Ranarh's avatar

Genius Loci: The Northeastern Blades

19 6 416 (1 Today)
By Ranarh   |   
Published: November 17, 2015
© 2015 - 2020 Ranarh
"The Northeastern Blades apparently have a taste for the palace treasury. Since their first bearer Jauron, no less than seven times were they in the hands of burglars here."
— Vratima Stonewalker, palace guard

I always loved what exotic forms blades took throughout the cultures and threw some particularly beautiful ones together for these legendary daggers from my world Genius Loci. They are lightning-fast, very strong-willed, and prefer scoundrels as bearers. What could go wrong?

Check out Genius Loci in my blog Starmaker's Gaze and my website.
Image size
756x800px 101.82 KB
Comments6
anonymous's avatar
Join the community to add your comment. Already a deviant? Log In
hewhogroks's avatar
hewhogroksHobbyist Writer
Those are nice, but (sorry I have to say) profoundly impractical, at least for humanoid wielders. :doh:
Ranarh's avatar
RanarhProfessional General Artist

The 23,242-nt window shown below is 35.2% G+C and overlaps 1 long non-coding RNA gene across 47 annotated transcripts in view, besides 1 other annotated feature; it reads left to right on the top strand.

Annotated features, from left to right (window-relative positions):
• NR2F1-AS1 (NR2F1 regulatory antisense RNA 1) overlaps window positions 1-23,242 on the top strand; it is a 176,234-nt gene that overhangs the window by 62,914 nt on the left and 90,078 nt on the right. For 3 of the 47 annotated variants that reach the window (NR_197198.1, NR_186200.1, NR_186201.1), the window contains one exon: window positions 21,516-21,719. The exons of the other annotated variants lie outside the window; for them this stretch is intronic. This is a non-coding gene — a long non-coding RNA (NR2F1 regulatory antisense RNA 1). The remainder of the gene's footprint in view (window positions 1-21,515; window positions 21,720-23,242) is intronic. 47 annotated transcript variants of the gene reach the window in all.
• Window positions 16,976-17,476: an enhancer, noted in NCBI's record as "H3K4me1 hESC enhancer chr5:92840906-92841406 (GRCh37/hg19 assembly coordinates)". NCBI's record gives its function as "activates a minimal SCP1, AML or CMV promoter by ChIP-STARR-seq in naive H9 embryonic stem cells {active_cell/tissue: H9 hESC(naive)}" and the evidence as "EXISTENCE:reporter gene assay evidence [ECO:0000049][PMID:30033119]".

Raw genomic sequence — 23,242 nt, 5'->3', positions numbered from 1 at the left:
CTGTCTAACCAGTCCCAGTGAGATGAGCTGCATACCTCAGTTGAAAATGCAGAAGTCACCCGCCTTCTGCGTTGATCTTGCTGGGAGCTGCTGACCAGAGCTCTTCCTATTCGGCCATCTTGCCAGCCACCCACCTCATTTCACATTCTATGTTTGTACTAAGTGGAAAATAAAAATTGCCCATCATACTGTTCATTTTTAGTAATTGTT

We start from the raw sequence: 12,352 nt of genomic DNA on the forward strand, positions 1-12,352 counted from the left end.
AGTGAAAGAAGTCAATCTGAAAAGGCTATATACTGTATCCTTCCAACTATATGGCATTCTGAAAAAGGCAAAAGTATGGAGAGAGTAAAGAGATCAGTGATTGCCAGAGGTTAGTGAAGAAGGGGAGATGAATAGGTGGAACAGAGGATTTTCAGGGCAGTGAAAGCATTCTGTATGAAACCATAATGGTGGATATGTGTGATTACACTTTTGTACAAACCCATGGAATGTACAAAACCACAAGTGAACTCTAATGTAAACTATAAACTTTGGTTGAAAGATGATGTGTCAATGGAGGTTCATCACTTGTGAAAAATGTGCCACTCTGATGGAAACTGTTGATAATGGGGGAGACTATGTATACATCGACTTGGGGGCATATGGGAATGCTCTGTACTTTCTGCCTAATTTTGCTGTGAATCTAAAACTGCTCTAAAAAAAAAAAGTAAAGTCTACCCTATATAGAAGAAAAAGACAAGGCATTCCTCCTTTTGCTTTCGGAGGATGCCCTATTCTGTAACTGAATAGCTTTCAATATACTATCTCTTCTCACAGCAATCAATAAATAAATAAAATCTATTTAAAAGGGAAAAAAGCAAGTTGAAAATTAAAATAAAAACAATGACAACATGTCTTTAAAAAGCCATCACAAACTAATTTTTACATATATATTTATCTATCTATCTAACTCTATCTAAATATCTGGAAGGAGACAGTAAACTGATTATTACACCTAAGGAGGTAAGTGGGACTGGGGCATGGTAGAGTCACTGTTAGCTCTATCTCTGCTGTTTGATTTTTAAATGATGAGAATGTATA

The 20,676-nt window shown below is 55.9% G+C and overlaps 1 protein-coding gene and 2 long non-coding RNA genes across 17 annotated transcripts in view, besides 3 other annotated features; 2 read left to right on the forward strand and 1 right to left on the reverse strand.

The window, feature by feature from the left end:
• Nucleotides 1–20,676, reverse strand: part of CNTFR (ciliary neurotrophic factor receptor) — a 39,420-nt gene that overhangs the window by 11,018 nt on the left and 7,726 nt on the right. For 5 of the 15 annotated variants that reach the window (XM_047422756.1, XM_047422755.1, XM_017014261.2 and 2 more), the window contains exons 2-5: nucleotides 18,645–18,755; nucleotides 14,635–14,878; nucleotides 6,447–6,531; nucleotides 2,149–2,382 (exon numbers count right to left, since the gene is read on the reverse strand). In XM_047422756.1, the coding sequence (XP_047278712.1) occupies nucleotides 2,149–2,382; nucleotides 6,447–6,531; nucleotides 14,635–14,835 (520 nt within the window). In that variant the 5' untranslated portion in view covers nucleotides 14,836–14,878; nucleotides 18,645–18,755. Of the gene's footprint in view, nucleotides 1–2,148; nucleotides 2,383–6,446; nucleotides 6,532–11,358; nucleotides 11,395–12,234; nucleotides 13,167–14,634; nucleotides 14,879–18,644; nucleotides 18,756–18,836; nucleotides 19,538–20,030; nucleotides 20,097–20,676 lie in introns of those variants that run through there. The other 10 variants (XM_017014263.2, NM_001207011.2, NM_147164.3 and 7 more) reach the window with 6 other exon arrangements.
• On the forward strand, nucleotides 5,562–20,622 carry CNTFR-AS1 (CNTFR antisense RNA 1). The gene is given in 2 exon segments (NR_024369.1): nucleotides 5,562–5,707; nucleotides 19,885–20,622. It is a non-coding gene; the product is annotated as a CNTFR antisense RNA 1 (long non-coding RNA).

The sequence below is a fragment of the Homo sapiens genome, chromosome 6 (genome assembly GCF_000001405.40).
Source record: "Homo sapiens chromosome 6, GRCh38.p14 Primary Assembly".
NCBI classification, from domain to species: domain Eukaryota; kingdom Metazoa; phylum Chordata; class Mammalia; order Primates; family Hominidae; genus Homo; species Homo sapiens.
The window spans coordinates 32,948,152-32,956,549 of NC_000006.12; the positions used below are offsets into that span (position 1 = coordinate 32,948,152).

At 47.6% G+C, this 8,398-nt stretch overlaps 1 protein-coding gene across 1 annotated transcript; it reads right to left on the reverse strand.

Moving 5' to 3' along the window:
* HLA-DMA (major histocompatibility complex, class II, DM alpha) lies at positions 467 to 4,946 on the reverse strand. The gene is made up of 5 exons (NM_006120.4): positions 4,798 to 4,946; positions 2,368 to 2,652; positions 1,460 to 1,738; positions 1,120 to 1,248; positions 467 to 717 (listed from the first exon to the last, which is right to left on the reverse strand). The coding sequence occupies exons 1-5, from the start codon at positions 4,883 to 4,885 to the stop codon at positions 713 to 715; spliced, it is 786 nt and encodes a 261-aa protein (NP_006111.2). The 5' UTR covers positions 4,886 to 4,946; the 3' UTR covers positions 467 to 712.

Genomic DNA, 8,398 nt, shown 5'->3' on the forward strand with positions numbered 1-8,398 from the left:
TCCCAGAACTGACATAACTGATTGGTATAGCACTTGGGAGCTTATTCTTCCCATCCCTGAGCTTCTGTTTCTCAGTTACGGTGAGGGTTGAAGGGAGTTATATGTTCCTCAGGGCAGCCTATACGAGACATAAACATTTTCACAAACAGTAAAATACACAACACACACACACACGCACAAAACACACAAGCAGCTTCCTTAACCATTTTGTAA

Perhaps they appear shorter than they are? The handles are large enough to grip.
hewhogroks's avatar
hewhogroksHobbyist Writer
Oh I gathered that, it's just that the shape of the blades isn't really good for either slashing or thrusting, and that's how humanoids typically use short blades.
Ranarh's avatar
RanarhProfessional General Artist
The main inspirations for these were the khopesh, kris, and more exotically shaped blades like kujang or kudi. They all deviate from the simple straight blade. I admit I'm not entirely sure how such weapons are fought with, but I guess when you have something sharp and hit someone with it, it hurts, which is what a weapon is meant to do, right?
hewhogroks's avatar
hewhogroksHobbyist Writer
I mean I'm just being pedantic, here -- from an artistic perspective they're very well illustrated.  I'm just annoyed by the genre's "more points = better" philosophy, when in actual bladecraft the opposite is generally true :XD:  
Ranarh's avatar
RanarhProfessional General Artist
In principle, I agree - for modern design. For fantasy design, it's perfectly fine to include representational or symbolic shapes or materials, because the purpose of the weapon was to not just slice, dice, and scalp, like a modern army knife or whathaveyou, but to instil fear, show the bearer's prowess as a warrior, his status etc.
These "beyond functional" tools are also a great deal of what makes space opera so appealing - the awe of futuristic/modern weapons (or whatever) technology with the splendor of ancient representation, when technology was made to serve mankind, and not mankind had to adapt to machines.
anonymous's avatar
Join the community to add your comment. Already a deviant? Log In